All aboard for a look at history of rail travel
All aboard for a lookat history of rail travel
Long ago, before airport security lines, cramped seats and delayed flights, getting there was half the fun.
A new exhibit at Southern Methodist University's DeGolyer Library revisits that golden age of travel with "Southern Pacific Railroad: The Road of a Thousand Wonders."
The exhibit includes photos, maps, manuscripts, timetables, train models, posters, cookbooks and brochures.
Open through June 10.
For more information, visit www.smu.edu/cul/degolyer.
Garden furniture fansflock to N.Y. show
Collectors of quality garden antiques will head to the 13th annual Antique Garden Furniture Show and Sale from Friday to May 1 at the New York Botanical Garden.
More than 30 dealers from across the country will offer their finest pieces.
Items will be available for both novice collectors and garden designers.
Throughout the weekend, antiques experts and garden designers will lecture and give demonstrations.
For more information, call (718) 817-8700 or visit www.nybg.org.
Let your fingers talk
Tie an Italian's hands, and he may have trouble speaking.
A new phrase book tackles the nuances of talking with your hands. "Speak Italian: The Fine Art of the Gesture" by Bruno Munari (Chronicle Books, $14.95), covers the basics and more.
Some gestures are universal: a hand on the neck means choking, a finger to the lips means be quiet. Others are much more subtle.
Programs exploreculture of 3 countries
Globe Aware, a Dallas-based nonprofit international development organization, is offering new programs in Vietnam, Laos and Cambodia this summer.
The group, which has had programs in Latin American and Asia for years, invites volunteers to give their time on one of several short-term service programs.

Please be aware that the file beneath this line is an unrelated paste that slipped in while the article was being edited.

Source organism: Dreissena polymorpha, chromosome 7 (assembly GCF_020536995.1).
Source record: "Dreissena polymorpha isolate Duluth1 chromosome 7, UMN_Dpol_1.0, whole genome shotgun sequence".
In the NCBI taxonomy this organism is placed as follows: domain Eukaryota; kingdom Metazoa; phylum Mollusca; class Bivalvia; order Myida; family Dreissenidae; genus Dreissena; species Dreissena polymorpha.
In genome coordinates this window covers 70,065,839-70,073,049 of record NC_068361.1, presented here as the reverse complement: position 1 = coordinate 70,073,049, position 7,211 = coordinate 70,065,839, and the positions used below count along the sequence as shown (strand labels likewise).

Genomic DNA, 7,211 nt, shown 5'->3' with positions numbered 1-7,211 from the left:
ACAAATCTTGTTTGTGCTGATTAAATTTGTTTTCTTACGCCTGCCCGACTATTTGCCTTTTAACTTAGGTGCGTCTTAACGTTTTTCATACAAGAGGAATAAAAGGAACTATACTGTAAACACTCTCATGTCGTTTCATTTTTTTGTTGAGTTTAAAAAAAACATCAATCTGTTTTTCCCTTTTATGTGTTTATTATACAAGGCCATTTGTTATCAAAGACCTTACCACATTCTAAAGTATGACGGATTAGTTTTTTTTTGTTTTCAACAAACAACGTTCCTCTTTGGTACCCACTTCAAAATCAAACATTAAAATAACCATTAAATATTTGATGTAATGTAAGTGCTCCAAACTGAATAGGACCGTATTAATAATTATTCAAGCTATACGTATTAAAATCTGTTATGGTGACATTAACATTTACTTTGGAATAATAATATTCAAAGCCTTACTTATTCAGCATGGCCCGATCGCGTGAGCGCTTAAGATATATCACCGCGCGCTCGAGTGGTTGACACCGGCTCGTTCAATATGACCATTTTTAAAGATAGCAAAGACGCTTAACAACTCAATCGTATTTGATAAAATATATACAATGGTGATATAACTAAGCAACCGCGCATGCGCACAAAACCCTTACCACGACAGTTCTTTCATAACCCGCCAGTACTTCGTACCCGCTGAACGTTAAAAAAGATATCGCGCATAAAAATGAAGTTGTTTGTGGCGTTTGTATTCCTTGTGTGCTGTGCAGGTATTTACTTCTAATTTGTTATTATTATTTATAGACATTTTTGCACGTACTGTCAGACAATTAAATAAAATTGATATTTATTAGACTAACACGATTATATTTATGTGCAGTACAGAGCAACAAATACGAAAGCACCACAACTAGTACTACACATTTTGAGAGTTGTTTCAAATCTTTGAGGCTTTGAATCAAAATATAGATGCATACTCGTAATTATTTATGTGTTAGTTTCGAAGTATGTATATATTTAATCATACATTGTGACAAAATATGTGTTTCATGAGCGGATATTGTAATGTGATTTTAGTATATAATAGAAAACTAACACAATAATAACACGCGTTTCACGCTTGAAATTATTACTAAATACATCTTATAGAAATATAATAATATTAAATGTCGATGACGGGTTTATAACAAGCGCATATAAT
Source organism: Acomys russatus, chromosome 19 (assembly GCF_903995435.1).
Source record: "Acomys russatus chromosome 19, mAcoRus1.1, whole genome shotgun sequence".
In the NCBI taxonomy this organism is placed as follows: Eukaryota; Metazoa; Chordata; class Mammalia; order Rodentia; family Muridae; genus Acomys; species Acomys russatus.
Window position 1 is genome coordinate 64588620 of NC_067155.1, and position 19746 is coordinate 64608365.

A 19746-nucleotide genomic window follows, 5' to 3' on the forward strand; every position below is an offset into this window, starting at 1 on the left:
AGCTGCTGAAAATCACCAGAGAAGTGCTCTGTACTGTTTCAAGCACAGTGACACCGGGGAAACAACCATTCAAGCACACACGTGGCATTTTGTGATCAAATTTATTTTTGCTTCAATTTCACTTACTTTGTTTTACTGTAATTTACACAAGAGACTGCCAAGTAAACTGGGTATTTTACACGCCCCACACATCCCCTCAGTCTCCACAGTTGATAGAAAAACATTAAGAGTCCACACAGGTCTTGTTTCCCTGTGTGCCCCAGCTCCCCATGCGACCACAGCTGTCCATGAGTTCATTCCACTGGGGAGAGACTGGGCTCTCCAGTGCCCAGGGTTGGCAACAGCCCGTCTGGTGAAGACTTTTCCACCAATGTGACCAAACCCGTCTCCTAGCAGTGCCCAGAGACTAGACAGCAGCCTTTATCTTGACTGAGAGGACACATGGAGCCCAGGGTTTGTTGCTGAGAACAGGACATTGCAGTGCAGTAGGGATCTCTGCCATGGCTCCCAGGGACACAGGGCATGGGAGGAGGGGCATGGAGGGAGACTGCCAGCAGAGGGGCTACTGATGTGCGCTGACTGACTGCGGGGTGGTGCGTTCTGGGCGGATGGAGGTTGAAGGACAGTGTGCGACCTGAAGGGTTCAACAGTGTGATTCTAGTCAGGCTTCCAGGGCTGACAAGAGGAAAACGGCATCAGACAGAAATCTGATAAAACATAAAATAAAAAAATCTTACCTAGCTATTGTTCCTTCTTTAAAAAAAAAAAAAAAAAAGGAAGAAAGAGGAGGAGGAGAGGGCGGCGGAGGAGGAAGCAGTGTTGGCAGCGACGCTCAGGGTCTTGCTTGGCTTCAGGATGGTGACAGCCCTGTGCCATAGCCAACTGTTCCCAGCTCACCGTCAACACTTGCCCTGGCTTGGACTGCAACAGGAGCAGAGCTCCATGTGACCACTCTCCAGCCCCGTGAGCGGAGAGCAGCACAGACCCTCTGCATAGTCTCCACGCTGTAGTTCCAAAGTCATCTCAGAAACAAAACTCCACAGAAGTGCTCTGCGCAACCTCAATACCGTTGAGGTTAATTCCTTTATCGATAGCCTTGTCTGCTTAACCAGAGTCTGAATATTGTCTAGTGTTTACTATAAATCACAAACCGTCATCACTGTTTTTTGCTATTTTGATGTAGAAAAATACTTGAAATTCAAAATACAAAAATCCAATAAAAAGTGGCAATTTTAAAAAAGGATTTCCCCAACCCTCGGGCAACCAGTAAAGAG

The projects allow volunteers to get a non-tourist view of the world. Volunteers participate in cultural-awareness activities and cultural excursions and have free time for exploration as well.
Planned this summer are "Expedition Vietnam," installing water pumps and teaching English, July 2-9, and then monthly; "Cambodia Rediscovered," assembling wheelchairs for land-mine victims, July 23-30; and "The Path Less Taken: Laos," sharing compassion with land-mine victims and teaching English, Aug. 6-13.
Volunteers pay tax-deductible fees from $1,000 to $1,300, which cover all meals, lodging, project expenses, team leader services, medical insurance and ground transportation.
For more information, call (877) 588-4562 or (214) 823-0083 or visit www.globeaware.org.
Alaska celebratesshorebird layovers
CORDOVA, Alaska -- It's springtime in Alaska, and that means the birds are coming back.
As many as 5 million shorebirds from 30 species stop over in the Copper River Delta on their annual migration. The return is celebrated with a Shorebird Festival, May 5 to 8; details at www.cordovachamber.com.
The Kachemak Bay Shorebird Festival, also held May 5 to 8, offers ornithology workshops, field trips, boat tours and art events. For more information, go to www.homeralaska.org/shorebird.htm.
The Alaska Raptor Center in Sitka, and the Alaska Sealife Center in Seward, can host vacationers interested in volunteering.
The facilities rehabilitate injured birds and other sea creatures. Visit www.alaskaraptor.org or www.alaskasealife.org for details.